The same rider who was ahead of me at Mecca was also here, just packing up to leave. The parking lot was a bit uneven, so I just parked in front of the statue itself and snapped my photo. As I was doing paperwork, the herd behind me at Mecca started filtering in… given the obvious nature of the rest bonus exponents and the time-windows, would this be the rest of my rally?
|This segment:||36 miles, 0h40m|
|Total:||70 miles, 1h17m|
|Rest bonus exponent:||0|
3) M13D - Salem Missionary Baptist Church - Salem, TX - 406 pts
Take a picture of the sign for the church with the church visible in the background.
Traffic picked up a little bit as I skirted around Palestine, TX. Hey, is there a bonus here? Yes… but not until Thursday! Ah well.. maybe I’ll be back.
Surprisingly, no one else was at this stop, although as I was leaving I passed Bryan Bailey and Marissa Scott, riding 2-up, just coming in. A peek at the Spotwalla page showed that we were starting to spread out now, although the majority of people were still clustered east of College Station.
|This segment:||69 miles, 1h15m|
|Total:||139 miles, 2h32m|
|Rest bonus exponent:||0|
4) M07D - Jacksonville Town Square - Jacksonville, TX - 112 pts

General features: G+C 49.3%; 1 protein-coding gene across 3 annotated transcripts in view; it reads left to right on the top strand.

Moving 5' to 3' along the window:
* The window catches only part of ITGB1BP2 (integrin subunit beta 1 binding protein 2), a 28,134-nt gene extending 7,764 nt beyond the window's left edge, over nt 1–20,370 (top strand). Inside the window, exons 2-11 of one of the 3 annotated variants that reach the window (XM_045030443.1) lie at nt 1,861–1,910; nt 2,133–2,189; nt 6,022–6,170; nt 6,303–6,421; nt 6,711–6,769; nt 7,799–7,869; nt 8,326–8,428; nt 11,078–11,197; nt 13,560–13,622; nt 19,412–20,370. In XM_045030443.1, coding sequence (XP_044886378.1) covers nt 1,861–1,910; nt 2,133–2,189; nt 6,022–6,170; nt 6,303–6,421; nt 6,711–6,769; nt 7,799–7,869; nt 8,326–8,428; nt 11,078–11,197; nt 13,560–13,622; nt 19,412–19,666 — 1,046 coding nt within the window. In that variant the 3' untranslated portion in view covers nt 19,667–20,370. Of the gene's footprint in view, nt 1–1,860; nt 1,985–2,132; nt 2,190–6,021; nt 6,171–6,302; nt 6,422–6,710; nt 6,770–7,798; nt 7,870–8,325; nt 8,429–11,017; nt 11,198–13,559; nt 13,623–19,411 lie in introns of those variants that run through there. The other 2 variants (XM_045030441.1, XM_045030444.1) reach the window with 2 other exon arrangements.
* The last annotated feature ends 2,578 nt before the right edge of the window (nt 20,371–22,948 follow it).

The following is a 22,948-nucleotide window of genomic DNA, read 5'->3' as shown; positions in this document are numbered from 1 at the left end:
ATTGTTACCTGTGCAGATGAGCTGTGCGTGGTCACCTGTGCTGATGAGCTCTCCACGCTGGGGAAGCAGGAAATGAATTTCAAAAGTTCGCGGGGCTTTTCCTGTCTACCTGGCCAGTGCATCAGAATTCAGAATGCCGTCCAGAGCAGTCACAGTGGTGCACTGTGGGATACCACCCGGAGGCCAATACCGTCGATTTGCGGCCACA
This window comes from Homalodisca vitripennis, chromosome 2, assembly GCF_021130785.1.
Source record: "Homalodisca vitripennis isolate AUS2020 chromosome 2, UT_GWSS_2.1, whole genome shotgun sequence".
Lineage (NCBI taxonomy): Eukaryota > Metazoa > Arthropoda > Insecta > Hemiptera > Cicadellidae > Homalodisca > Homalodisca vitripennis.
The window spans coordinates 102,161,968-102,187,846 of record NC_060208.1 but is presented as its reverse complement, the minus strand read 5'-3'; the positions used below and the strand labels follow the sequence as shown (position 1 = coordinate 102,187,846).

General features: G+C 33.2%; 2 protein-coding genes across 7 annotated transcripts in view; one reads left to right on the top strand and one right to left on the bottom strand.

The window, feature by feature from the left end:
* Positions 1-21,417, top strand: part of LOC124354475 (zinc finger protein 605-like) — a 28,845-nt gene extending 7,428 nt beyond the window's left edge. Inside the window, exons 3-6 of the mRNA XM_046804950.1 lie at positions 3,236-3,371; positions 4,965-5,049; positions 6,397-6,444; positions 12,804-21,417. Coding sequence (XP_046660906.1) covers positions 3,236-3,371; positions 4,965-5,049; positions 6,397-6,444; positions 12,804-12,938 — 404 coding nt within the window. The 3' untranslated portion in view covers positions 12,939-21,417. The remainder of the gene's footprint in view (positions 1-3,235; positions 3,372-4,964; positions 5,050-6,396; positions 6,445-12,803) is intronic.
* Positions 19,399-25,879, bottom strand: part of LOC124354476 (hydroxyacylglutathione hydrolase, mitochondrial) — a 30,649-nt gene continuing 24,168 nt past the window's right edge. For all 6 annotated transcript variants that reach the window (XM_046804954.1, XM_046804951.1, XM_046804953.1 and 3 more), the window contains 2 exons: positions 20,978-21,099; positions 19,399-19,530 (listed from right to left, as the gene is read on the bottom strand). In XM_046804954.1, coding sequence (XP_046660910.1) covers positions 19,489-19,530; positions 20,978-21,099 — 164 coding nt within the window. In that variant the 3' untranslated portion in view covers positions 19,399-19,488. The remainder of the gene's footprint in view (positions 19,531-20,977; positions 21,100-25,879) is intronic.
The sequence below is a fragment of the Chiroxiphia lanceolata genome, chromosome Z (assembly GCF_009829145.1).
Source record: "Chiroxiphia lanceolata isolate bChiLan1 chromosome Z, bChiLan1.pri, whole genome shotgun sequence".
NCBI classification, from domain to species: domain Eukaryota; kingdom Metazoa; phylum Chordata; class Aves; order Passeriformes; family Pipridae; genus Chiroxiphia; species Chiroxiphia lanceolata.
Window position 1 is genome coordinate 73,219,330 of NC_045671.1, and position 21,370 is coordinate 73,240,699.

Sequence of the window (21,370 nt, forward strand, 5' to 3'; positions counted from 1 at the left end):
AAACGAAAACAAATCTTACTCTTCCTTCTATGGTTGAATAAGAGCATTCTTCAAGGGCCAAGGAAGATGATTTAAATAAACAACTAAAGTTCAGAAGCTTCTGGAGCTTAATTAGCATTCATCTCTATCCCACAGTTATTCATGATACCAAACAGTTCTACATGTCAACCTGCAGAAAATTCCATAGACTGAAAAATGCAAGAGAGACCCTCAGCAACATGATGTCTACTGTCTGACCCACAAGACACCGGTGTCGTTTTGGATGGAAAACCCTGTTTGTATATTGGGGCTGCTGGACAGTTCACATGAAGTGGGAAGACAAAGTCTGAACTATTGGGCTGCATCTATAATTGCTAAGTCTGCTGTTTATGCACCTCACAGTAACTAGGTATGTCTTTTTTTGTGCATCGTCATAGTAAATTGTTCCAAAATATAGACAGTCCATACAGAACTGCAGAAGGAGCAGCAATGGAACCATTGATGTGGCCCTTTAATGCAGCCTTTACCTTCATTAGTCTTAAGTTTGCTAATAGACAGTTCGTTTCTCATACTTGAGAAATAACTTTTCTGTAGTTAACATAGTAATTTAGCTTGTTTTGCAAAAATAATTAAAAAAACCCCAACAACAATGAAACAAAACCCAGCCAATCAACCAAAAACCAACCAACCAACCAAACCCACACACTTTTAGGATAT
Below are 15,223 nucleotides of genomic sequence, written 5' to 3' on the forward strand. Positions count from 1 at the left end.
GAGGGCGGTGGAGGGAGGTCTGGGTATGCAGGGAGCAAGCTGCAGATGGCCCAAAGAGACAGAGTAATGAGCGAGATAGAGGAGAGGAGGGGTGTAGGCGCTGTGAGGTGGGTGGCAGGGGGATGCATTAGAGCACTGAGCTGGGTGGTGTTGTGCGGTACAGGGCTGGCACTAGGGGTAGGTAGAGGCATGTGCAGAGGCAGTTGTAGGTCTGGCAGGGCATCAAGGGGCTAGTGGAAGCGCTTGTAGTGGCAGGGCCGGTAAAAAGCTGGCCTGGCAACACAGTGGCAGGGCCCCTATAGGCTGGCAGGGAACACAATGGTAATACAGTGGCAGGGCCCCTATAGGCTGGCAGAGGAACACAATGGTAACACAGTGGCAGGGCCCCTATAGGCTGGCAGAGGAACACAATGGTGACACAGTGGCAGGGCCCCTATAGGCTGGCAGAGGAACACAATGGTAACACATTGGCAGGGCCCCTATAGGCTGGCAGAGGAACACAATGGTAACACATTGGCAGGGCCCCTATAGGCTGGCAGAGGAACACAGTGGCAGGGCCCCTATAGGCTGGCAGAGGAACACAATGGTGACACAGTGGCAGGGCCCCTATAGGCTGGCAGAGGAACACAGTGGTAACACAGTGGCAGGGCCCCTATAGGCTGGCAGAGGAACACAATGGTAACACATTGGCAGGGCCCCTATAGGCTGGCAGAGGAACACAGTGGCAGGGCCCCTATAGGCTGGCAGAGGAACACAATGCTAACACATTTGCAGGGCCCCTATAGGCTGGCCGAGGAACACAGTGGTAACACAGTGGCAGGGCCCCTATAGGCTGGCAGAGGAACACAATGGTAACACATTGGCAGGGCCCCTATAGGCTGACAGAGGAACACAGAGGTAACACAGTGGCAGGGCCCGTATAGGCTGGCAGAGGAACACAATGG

Take a picture of the Texas historical marker for Jacksonville.
Leaving the church, Waze took me on a scenic little loop of some backroads, as it sometimes does, since it’s set to never tell me to take a u-turn.. I sometimes forget to turn that off. Oh well; it only added 5 minutes or so to the clock, and I was making good time (or at least, beating the often inaccurate estimations of Garmin!)
This historical marker is in the middle of the lawn of the Vanishing Texana Museum, and with my love for small-town or niche museums, I made sure to add it to my map of them.
It was getting a bit windy, so it took some clever positioning and fortuitous timing to get a photo with my rally flag unfolded; I’d somehow misplaced the usual skirt hanger and clamps I use to weigh down the flag.. I’ll have to keep my eyes open for a solution along the way.
It took me long enough to get a photo that a gentleman from the museum came outside to make sure I was ok. I briefly explained the rally, then begged off as politely as I could. A quick stop in town for a bathroom break and to top off the tanks (I mean, as long as I’m stopped, might as well!) and I was soon heading back south, retracing my steps..
|This segment:||17 miles, 0h28m|
|Total:||156 miles, 3h00m|
|Rest bonus exponent:||0|
5) X04A - Heart of Texas Grill - San Augustine, TX - Exponent: 3
There must be some kind of law that every Texan town has to have a picturesque town square; there’s no other explanation for how many I’ve seen over the years of riding Heart of Texas events! This one was just as lovely as the others, and the Heart of Texas Grill was just steps off it. I parked next to another rally bike and stepped inside; Paul Brown was just finishing his meal, and we chatted a bit about our afternoon, and the quirk that this restaurant didn’t print their address on the receipt, so we were being asked to include the menu in the documenting photo. The waitress was on the spot, bringing me a menu saying “I think you’ll need this for our address?” Clearly, we weren’t the first here today..